With Syria having endured a massive Western missile strike in April 2018, carried out jointly by France, Britain and the United States, Russia has pledged to provide Damascus with more modern air defence systems to deter future attacks by the Western bloc. While Syria’s armed forces field a number of formidable air defence systems, including the S-125, BuK and S-200, these heavily upgraded Cold War era platforms are limited in their range - allowing Damascus’ adversaries to launch missile strikes against it from well beyond its airspace. Though Syrian air defences, modernised with North Korean assistance, have proven highly effective in intercepting missile attacks, their range has meant that aircraft launching cruise missiles from beyond its borders have been effectively immune to retaliation. Western fighters used this to their advantage during their strikes against the country, keeping their fighters and bombers well out of harm’s way. While 71 of the 103 missiles fired were reportedly successfully intercepted by Syrian forces, not a single aircraft was lost as a result of the wide berth they gave Syrian airspace. Neighbouring Israel, another longstanding adversary of Damascus, has adopted a similar strategy in light of heavy losses incurred when operating fighters over Syrian territory.
Recent reports indicate that Russia is set to provide Damascus with the S-300 PMU-2, one of its most capable air defence platforms specialised in targeting enemy aircraft. The air defence system is capable of engaging up to 36 targets and guiding 72 surface to air missiles simultaneously at extreme ranges, and is highly survivable with a redeployment time of just five minutes. Working alongside the Pantsir short ranged system already in Syrian service, which can protect the S-300 from low flying aircraft and attack drones, the system will be able to form a near impenetrable defence when networked with the country's existing missile platforms.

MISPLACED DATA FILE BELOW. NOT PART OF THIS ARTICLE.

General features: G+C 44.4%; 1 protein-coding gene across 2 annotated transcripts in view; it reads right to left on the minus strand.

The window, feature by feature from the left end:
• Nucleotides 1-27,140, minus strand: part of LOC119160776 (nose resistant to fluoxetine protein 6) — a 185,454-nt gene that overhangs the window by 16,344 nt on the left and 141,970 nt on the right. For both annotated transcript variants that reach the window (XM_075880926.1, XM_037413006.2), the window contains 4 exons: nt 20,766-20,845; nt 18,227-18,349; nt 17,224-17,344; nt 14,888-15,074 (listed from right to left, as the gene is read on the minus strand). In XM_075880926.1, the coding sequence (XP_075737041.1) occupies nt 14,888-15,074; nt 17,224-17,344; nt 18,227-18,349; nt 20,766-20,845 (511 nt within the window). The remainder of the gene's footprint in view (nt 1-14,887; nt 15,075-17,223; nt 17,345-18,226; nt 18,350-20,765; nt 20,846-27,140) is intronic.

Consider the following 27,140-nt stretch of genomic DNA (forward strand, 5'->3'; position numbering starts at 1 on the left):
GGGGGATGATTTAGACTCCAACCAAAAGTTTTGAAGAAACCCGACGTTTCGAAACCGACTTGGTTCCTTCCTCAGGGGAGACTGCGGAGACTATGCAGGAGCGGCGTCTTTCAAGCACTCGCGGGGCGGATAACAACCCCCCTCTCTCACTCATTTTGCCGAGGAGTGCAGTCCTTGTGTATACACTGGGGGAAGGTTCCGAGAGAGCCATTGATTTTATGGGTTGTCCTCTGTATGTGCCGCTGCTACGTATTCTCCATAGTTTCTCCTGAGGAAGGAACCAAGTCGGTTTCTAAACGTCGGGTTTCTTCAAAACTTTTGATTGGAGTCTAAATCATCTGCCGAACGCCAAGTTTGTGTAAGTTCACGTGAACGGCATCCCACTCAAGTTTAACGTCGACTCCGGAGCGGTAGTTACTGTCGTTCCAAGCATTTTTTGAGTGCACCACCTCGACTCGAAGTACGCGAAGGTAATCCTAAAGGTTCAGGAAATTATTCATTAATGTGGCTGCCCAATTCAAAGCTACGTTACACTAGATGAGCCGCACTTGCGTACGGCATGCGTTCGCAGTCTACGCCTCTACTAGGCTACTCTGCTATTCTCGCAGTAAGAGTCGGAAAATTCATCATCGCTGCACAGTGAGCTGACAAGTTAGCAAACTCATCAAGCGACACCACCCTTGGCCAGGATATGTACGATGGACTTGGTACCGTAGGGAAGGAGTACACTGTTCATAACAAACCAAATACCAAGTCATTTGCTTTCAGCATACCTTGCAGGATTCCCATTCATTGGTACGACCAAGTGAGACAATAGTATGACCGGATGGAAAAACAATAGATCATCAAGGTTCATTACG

The S-300 PMU-2 is the most capable land based S-300 variant in an anti aircraft role. It is the direct predecessor to the S-400 - which was itself initially to be named S-300 PMU-3. The platform will increase the range at which Syrian forces are able to engage enemy aircraft and missiles, deterring adversaries from launching strikes against the country. While Moscow was initially speculated to be planning to provide Syria with the S-300V, a platform specialised in countering missiles attacks but less capable against combat aircraft, the S-300 PMU-2 will pose a significantly greater threat to neighbouring Israel. The platform’s range and precision will allow Syria’s armed forces to shoot down combat aircraft well into in Israeli airspace, including potentially over Ben Gurion Airport in Tel Aviv itself depending on where on Syrian territory it is deployed. The platform thus poses a significant threat to Israel’s security in light of growing tensions between the two countries - and particularly considering the growing presence of Iranian aligned forces to both Syria and Lebanon which Tel Aviv views as a threat to its very existence.
With the Lebanese militia Hezbollah having inflicted on the Israeli Defence Force the first ever defeat in its history in 2006, Tel Aviv remains highly weary of Iranian aligned armed groups operating its borders. The capabilities of these groups have grown manifold since 2006, with a larger arsenal of more modern weapons and extensive combat experience from waging war against Islamic State and other jihadist groups enhancing their combat readiness. With Israel’s campaign to undermine the deployments of these forces to Syria relying heavily on its ability to conduct airstrikes against targets in Syria and Lebanon, the deployment of the advanced S-300 variant by Damascus, which covers Lebanon’s airspace as well as its own, could well seriously shift the balance of power in the region against Israel’s favour. With Tel Aviv highly casualty averse, and fielding a relatively small fleet of strike fighters (only 25 of its elite F-15I), the risk of losing manned aircraft rather than expendable cruise missiles is intolerable. Israeli Defence Minister Avigdor Liberman pledged direct attacks on the S-300 system should it be used against Israeli aircraft, while Russian officials have warned Israel of 'catastrophic consequences' should they launch such a strike. Ultimately while Russia has been highly tolerant of Israeli attacks on Syrian targets, the Western attack on Damascus has led Moscow's to provide its ally with more capable defences, and as a result has done much to compromise Israeli security and further involved Russia in the growing conflict between Israel and its Middle Eastern adversaries. The full consequences of the Western missile attack on Damascus, of which the S-300 deployment by Syria is but one, remain to be seen.